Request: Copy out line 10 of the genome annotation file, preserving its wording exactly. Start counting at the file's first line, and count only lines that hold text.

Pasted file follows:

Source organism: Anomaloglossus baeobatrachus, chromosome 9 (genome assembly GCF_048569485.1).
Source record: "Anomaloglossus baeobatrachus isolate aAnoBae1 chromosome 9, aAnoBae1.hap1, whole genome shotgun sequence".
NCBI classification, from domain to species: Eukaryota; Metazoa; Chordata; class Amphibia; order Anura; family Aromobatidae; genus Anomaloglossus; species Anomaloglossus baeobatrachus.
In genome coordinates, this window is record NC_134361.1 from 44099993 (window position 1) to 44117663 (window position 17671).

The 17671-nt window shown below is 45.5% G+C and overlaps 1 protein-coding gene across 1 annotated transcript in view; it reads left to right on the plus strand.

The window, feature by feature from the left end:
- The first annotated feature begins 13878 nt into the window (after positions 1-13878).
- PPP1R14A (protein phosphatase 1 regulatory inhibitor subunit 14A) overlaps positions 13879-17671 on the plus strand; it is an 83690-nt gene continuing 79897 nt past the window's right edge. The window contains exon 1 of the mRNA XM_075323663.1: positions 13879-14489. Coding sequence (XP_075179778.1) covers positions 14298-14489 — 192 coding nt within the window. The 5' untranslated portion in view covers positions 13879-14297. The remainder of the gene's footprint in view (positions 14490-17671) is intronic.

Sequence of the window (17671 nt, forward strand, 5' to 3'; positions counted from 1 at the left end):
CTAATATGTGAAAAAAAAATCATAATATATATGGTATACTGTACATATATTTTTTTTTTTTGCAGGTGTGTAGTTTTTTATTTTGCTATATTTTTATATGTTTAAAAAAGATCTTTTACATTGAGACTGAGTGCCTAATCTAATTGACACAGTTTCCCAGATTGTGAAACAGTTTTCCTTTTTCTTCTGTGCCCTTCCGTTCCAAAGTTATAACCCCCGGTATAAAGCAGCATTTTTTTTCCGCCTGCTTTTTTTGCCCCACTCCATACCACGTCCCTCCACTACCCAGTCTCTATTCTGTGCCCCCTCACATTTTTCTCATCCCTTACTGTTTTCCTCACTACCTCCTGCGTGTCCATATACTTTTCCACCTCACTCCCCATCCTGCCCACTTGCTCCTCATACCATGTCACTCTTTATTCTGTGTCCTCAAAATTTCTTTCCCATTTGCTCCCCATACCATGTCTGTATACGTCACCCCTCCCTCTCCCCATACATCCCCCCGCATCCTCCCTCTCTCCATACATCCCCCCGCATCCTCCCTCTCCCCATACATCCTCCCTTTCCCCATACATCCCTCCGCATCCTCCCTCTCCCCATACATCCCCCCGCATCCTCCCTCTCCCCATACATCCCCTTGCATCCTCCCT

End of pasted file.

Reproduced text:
CTAATATGTGAAAAAAAAATCATAATATATATGGTATACTGTACATATATTTTTTTTTTTTGCAGGTGTGTAGTTTTTTATTTTGCTATATTTTTATATGTTTAAAAAAGATCTTTTACATTGAGACTGAGTGCCTAATCTAATTGACACAGTTTCCCAGATTGTGAAACAGTTTTCCTTTTTCTTCTGTGCCCTTCCGTTCCAAAGTTATAACCCCCGGTATAAAGCAGCATTTTTTTTCCGCCTGCTTTTTTTGCCCCACTCCATACCACGTCCCTCCACTACCCAGTCTCTATTCTGTGCCCCCTCACATTTTTCTCATCCCTTACTGTTTTCCTCACTACCTCCTGCGTGTCCATATACTTTTCCACCTCACTCCCCATCCTGCCCACTTGCTCCTCATACCATGTCACTCTTTATTCTGTGTCCTCAAAATTTCTTTCCCATTTGCTCCCCATACCATGTCTGTATACGTCACCCCTCCCTCTCCCCATACATCCCCCCGCATCCTCCCTCTCTCCATACATCCCCCCGCATCCTCCCTCTCCCCATACATCCTCCCTTTCCCCATACATCCCTCCGCATCCTCCCTCTCCCCATACATCCCCCCGCATCCTCCCTCTCCCCATACATCCCCTTGCATCCTCCCT